Charlotte Wood wins Stella Prize:
'There were times when I thought, why am I writing this?'
Women's Agenda: Article by Angela Priestley
19 Apr 2016
Charlotte Wood's just won the Stella Prize for her novel The Natural Way of Things, but she still finds discussing its subject matter difficult.
The dystopian novel based on a group of incarcerated women who've at some point been victims of a public sex scandal is a gripping read, but is deeply harrowing and reflects much wider themes that women experience all the time.
"I don't know how long I want to talk about it for," she says in the lead up to being announced the Stella Prize winner on Tuesday night. "I know that all women pretty much have to shut their eyes and ears to get through the day because of all the messages of negativity that we can internalise. I have experienced it my whole life, everything that's said about our gender is bad from birth."
Still, Wood is thrilled and humbled to be named the fourth winner of the $50,000 prize for women's writing.
She said it comes as a shock, particularly given the calibre of books shortlisted -- she knows, as she's read every one of them. Other women shortlisted include Tegan Bennett Daylight, Peggy Frew, Elizabeth Harrower, Mireille Juchau, and Fiona Wright.
It's the first significant literary award for Wood, the author of six books. "It's a shock to the system, but in a lovely way," she says. "The generosity is really meaningful to writers, just to get this kind of money. Especially as literary writers' incomes are plummeting."
Indeed, Wood quotes a recent Macquarie University study that found the annual royalty income for literary fiction authors is just $4100 a year.
"Writers really are pretty much living on fresh air," she says. "To have this gift, given by private citizens, is really moving for me. It's a powerful statement that people care about literature."
Wood also commends the Stella Prize for offering all the shortlisted authors a boost, including via a three week writing residency with travel expenses paid.
Wood thought about a writing career in her mid twenties, but took a few years to get seriously started.
"Part of that was that I didn't think i'd know what to say, I didn't realise you actually discover what you want to say by writing it down."
But the real catalyst came when, at the age of 29, she lost her mother. "Those times of great change or grief really separates the important things and not so important things in this world, and I knew suddenly that this was important to me and I had to stop thinking this is something I'll get around to doing one day.
"What's the point of waiting around? I had to get stuck in. I committed in my own mind to it. I had full time work, I committed to finding a way to making it happen. There's never going to be a time in your life that says you suddenly have this time and confidence and money to make it happen."
As for her latest -- and now award winning novel -- the idea was sparked from a documentary on the Hay Institution for Girls, an offshoot of the Parramatta Girls Home.
"It was a horrible, sadistic place for young women, back in the sixties. When I was about to head into my adolescence I realised there were girls being treated in this way."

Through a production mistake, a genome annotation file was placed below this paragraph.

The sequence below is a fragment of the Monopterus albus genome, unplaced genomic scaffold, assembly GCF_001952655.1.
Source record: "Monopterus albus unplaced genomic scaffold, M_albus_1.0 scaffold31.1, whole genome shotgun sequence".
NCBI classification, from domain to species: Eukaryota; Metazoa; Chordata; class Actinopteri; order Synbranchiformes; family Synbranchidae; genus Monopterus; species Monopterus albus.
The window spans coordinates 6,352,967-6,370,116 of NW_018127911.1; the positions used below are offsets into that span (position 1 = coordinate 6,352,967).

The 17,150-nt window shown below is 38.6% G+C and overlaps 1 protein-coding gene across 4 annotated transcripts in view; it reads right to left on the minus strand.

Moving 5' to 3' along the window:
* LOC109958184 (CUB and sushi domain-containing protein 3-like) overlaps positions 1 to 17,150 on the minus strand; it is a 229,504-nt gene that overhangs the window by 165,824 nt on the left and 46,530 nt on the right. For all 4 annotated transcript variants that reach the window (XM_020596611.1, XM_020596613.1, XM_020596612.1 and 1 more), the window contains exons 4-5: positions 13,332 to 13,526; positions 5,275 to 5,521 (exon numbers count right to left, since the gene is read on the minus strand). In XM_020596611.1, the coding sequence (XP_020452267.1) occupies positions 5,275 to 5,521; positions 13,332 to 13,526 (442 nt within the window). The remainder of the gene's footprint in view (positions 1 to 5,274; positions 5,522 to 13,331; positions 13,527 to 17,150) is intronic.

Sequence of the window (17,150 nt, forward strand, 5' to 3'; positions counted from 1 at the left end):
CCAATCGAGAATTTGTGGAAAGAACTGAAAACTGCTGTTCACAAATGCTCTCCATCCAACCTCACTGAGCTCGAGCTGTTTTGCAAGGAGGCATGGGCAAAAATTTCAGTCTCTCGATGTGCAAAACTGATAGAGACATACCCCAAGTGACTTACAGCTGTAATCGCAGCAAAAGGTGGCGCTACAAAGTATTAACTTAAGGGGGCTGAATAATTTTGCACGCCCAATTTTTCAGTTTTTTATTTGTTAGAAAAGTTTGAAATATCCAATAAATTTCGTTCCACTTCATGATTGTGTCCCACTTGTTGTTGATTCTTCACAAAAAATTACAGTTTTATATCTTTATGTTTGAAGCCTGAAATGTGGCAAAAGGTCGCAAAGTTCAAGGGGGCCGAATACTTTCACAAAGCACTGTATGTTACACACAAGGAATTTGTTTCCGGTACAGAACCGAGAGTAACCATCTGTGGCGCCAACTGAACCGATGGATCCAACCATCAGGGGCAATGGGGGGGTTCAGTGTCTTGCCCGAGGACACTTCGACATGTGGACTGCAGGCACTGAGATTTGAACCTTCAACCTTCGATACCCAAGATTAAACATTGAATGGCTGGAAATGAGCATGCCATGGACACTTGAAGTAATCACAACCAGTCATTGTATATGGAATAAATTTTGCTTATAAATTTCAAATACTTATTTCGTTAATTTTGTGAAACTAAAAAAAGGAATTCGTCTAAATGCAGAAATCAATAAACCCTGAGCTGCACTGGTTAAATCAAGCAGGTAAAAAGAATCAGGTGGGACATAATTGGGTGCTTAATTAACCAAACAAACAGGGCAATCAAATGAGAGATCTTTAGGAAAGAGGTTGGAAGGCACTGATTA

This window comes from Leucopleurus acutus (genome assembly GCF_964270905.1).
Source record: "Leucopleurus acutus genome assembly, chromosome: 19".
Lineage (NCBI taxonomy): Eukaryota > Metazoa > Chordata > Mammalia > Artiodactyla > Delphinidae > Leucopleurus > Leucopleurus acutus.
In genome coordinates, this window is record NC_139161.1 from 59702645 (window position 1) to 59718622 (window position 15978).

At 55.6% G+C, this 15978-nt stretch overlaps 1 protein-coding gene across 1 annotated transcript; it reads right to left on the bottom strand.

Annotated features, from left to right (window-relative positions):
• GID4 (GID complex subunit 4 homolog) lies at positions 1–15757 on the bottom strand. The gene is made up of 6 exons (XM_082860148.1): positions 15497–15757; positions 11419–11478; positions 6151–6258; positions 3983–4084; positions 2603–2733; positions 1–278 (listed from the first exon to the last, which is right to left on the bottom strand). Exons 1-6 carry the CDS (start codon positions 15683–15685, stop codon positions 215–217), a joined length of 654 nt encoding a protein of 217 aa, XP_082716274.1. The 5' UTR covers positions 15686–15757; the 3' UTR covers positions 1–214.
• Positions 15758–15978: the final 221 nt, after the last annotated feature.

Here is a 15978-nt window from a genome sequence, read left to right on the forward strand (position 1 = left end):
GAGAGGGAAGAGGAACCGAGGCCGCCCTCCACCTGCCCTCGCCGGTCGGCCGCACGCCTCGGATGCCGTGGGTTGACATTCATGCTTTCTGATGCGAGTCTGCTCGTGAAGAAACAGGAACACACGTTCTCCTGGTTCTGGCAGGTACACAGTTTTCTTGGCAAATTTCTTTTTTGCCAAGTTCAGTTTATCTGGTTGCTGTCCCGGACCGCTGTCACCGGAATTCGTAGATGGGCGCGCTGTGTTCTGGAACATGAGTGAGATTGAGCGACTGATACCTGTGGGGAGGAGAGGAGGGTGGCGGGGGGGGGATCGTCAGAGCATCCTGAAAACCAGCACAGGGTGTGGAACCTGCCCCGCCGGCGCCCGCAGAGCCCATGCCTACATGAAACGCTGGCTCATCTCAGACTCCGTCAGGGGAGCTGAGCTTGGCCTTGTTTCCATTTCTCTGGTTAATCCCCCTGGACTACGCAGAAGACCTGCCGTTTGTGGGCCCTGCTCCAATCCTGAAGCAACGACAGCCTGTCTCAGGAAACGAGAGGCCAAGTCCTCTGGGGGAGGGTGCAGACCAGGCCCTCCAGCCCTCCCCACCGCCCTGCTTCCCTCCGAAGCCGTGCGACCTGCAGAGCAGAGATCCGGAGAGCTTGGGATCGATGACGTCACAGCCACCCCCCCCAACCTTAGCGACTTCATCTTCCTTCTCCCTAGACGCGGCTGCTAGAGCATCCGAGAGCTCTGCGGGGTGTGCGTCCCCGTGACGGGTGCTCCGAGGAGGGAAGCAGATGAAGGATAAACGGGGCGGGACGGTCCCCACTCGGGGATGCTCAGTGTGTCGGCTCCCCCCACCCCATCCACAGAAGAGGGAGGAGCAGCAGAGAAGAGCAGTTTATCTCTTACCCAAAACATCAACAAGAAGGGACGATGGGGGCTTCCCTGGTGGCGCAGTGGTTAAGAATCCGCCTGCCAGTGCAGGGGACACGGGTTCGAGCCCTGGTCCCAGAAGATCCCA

Wood says that as harrowing as her book is, there's nothing in it that comes anywhere close to what these girls endured.
What really activated her anger from the documentary was that one of the key reasons girls were in such places was because they had been sexually assaulted and dared to tell somebody about it. "They were considered dangerous because they spoke the truth about what had happened."
Wood says her own "antenna was up" for what she realised was a phenomenon that still goes on today -- women being punished for speaking up about sexual assault. She specifically refers to the Skype incident that saw a young female Army cadet shamed after being secretly filmed having sex. Women are no longer getting locked up for speaking up, but they're certainly being punished.
"That's what we understand happens to women who complain about stuff that happens to them, that they have to get punished. When I heard that story I was so filled with anger, it was so clear cut who was in the wrong."
Wood spent three years writing the book, a process that she says wasn't particularly fun, given she needed to inhabit such a dark world imaginatively.
"I don't want to be dramatic, but there were times when I thought, 'why am I writing this and will anyone want to read this?'."
Wood says that when she's immersed in a writing project, she'll sit down at her desk around 8am until she's put down at least 1000 words. Sometimes that's at 10am, other times she'll still be going at 6pm that night.
During the first draft, she says the quality is irrelevant. It's purely about output and getting to know the characters. She also doesn't write from start to finish, often finding her ending well before anything else.
"I like to work on my characters, have them walk through doors and come together, until they develop life on the page. And that's when it's pleasurable.
After spending three years producing a very dark work, Wood hopes her next project will be "nice and pleasant." She's writing about women in their seventies, and plans to produce "a book about ageing that's not about the past."
Click here to read the original article in Women's Agenda
Click here to read more about The Stella Prize